There are too many articles out there ready to shame parents for ignoring their kids, and I don't want this to be another one. I think we all know deep down when we're spending too much time on our screens. At least I do. Sometimes I get an almost addicted feeling, like I reeeeeeeeeeeeally need to be on a screen, and then I feel guilty that not only am I on my screen when I shouldn't be but that I am unable to stop myself from being on a screen.
The biggest problem with all these articles about distracted parents is that they are full of finger-wagging but offer little in the way of remedying the problem, aside from telling you to just stop being on your screen. 'Cause that's always been helpful...
Frankly, I find it amusing that people are so quick to blame the latest technology for the fact that parents are more distracted these days. Back in my day my mom ignored us with a good book. We had to work hard to entertain ourselves without raising her ire by fighting or making too big of a mess. I'm fairly certain this helped us develop our social skills and imaginations (or maybe our negotiating skills: "OK, if you won't tell mom about this bad thing I did, I won't tell her about that bad thing you did."). My mom was lucky that she didn't have the entire Internet telling her how awful she was for ignoring her kids. In fact, moms today spend more time with their kids than did moms in the 60s. I wonder if it has anything to do with all this internet guilt?
I'm not here to tell you that you should ignore the critics and spend as much time on your screen as you'd like. I do think that benevolent neglect is a thing that every parent should practice. And as I pointed out, it's not about being on a screen. It's about distracting yourself. The question is, what are you distracting yourself from?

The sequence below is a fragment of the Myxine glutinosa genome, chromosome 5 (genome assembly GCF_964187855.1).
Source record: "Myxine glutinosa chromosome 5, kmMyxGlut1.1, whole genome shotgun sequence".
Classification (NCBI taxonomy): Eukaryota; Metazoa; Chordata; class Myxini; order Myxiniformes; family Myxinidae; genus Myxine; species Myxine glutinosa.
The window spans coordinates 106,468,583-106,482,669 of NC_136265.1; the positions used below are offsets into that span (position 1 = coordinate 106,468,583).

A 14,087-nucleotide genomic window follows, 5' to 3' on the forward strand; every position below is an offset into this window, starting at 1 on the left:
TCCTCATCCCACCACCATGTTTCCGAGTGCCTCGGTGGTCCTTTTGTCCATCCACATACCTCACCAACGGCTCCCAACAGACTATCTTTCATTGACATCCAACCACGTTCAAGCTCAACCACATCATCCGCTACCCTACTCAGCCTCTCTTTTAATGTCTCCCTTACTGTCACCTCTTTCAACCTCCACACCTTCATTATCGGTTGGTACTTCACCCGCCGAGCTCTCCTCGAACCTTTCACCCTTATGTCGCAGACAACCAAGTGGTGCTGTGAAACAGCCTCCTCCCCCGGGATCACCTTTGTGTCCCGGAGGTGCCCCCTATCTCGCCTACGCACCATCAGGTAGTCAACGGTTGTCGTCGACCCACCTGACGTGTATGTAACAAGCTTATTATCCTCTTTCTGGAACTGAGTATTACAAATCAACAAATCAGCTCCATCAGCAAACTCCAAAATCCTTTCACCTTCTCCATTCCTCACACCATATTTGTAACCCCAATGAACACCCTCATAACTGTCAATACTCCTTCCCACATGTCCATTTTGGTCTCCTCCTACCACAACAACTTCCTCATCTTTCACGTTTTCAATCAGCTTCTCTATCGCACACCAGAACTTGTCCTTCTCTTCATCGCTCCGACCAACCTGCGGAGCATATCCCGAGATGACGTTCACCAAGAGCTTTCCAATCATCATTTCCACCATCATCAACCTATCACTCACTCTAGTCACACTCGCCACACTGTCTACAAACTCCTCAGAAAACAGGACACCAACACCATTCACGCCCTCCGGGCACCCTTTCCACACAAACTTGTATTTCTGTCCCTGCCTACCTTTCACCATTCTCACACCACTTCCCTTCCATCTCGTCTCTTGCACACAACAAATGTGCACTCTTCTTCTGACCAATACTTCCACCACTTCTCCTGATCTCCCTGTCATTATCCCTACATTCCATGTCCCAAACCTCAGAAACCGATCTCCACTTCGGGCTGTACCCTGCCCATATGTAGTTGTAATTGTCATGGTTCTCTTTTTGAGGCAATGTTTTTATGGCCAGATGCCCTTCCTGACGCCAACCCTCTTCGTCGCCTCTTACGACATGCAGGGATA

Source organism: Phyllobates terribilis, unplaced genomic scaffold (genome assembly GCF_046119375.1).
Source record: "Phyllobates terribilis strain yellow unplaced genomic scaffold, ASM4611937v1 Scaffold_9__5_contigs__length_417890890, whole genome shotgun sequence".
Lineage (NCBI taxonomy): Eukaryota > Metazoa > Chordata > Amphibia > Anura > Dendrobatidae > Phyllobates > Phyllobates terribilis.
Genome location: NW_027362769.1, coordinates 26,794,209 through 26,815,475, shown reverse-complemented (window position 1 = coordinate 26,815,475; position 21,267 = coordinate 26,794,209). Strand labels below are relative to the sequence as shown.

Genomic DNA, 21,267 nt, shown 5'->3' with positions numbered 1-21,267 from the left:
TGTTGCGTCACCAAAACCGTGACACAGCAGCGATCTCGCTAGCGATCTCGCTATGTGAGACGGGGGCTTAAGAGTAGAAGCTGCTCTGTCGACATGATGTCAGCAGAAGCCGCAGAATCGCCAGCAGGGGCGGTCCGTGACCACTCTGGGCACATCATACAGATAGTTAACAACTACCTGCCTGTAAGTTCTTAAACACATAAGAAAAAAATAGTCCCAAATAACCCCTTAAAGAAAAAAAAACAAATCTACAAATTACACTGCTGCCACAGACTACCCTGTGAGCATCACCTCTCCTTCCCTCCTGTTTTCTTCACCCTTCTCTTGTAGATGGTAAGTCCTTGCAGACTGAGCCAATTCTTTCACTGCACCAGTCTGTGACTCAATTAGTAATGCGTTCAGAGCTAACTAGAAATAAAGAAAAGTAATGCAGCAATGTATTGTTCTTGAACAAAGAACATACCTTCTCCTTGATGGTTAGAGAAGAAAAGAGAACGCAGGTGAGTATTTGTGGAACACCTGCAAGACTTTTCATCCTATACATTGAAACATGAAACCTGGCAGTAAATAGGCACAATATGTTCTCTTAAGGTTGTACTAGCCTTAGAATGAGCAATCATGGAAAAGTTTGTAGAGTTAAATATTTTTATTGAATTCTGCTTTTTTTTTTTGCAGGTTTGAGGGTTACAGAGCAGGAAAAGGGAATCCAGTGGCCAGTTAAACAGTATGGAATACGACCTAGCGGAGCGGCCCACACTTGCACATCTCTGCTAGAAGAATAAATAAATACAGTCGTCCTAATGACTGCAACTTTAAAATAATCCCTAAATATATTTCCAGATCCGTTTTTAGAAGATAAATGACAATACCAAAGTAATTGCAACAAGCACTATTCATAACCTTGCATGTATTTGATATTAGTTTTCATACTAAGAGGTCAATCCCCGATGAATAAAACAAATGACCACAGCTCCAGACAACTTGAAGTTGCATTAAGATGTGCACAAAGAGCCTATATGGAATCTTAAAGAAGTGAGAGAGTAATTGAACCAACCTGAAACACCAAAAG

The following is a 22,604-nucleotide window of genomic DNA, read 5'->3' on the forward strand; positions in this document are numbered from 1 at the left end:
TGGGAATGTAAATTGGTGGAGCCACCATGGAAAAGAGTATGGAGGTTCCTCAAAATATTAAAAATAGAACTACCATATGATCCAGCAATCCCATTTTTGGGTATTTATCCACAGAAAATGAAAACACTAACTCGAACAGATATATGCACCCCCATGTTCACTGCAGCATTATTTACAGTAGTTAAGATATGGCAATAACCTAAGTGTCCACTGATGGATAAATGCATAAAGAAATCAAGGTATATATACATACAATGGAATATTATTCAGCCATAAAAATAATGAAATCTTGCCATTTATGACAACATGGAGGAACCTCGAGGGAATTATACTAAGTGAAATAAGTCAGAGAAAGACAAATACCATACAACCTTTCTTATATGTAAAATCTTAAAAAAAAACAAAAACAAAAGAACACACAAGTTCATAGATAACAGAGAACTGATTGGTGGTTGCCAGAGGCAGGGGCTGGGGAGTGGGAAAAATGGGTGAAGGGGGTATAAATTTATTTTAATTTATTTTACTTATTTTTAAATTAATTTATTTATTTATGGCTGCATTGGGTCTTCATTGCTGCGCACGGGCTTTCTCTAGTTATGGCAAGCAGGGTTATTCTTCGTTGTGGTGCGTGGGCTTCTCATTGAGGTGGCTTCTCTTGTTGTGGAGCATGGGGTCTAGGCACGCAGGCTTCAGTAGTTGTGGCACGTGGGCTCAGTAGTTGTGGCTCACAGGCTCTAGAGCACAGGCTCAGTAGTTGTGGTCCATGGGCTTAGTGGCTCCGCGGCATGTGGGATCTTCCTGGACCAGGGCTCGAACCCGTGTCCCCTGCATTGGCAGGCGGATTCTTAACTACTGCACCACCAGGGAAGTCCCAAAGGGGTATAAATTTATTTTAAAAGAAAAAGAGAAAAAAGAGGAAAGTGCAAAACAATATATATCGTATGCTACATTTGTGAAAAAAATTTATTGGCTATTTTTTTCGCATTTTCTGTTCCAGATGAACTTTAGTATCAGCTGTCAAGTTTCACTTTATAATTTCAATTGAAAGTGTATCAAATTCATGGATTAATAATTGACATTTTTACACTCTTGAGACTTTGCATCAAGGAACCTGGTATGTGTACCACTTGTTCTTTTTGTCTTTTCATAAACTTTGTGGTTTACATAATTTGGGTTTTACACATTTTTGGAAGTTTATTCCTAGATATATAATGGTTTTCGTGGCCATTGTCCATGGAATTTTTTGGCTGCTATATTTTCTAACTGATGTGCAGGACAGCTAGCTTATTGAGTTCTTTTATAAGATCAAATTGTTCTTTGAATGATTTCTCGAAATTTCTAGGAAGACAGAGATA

In this NSFW video, Louis C.K. talks about how we distract ourselves from feeling things we don't want to feel using our phones (among other things).
Louis is one wise guy. He's right: we can never be fully happy if we don't let ourselves feel fully sad. Brené Brown talks about this in her book "Daring Greatly." She says: “We cannot selectively numb emotions, when we numb the painful emotions, we also numb the positive emotions.” When we're spending time on our screens (even if it isn't around our kids) for the purpose of distracting ourselves from our lives, we are doing ourselves a disservice.
Here's what I've noticed about when I feel a really strong craving for my screen. Usually I haven't had a lot of alone time. Sometimes I'm also really tired. Oftentimes, I haven't done any self-care like exercise or meditation in a few days. My cup is dry, and being on a screen helps me to fill it, even if it's just a few drops.
|My drug of choice|
Again, I'm not here to guilt anyone. Making yourself feel guilty does not solve the problem. Being more mindful of why we do the things we do and meeting ourselves with compassion will. We don't need to give up technology or whatever else it is that we use to distract ourselves as long as we are being intentional and mindful with its use. Start with doing what really fills your cup instead of settling for just a few drops.
For Further Thought:
1) What obstacle gets in the way of filling your cup, and settling for drops of self-care instead?
2) What is your distraction drug of choice?
3) What are you distracting yourself from?
For Further Reading:
Fried Okra: Dear Mom on the Iphone, I Get It
Abundant Life Children: Can I Have Your Attention, Please?
The Momiverse: 14 Steps to Being a Less Distracted Parent
Janet Lansbury: Do Wired Parents Need a Time Out...or Less Guilt?
Not Just Cute: How to Pull it Together When You’re Parenting on Empty
Regarding Baby: Take Care of Yourself and When Technology Brings Us Together
Respectful Parent: Connection and Disconnection: Parenting with Smartphones
Time: The Case for Somewhat Distracted Parenting